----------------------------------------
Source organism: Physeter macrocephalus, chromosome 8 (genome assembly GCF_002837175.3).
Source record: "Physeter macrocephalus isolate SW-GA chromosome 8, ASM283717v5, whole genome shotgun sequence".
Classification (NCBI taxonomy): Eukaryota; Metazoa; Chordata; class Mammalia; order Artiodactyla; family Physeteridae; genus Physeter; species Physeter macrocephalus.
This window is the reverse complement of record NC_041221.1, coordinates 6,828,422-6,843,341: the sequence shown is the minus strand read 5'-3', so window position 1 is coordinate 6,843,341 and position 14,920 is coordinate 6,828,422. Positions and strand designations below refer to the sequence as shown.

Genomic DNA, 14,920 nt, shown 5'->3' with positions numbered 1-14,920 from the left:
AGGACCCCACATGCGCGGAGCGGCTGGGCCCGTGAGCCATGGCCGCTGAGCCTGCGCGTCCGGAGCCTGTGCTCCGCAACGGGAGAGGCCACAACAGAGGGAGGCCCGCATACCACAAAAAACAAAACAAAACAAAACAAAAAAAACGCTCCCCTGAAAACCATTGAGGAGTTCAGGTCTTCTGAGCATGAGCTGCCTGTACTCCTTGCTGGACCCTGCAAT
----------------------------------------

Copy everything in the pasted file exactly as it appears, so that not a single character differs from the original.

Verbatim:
Source organism: Physeter macrocephalus, chromosome 8 (genome assembly GCF_002837175.3).
Source record: "Physeter macrocephalus isolate SW-GA chromosome 8, ASM283717v5, whole genome shotgun sequence".
Classification (NCBI taxonomy): Eukaryota; Metazoa; Chordata; class Mammalia; order Artiodactyla; family Physeteridae; genus Physeter; species Physeter macrocephalus.
This window is the reverse complement of record NC_041221.1, coordinates 6,828,422-6,843,341: the sequence shown is the minus strand read 5'-3', so window position 1 is coordinate 6,843,341 and position 14,920 is coordinate 6,828,422. Positions and strand designations below refer to the sequence as shown.

Genomic DNA, 14,920 nt, shown 5'->3' with positions numbered 1-14,920 from the left:
AGGACCCCACATGCGCGGAGCGGCTGGGCCCGTGAGCCATGGCCGCTGAGCCTGCGCGTCCGGAGCCTGTGCTCCGCAACGGGAGAGGCCACAACAGAGGGAGGCCCGCATACCACAAAAAACAAAACAAAACAAAACAAAAAAAACGCTCCCCTGAAAACCATTGAGGAGTTCAGGTCTTCTGAGCATGAGCTGCCTGTACTCCTTGCTGGACCCTGCAAT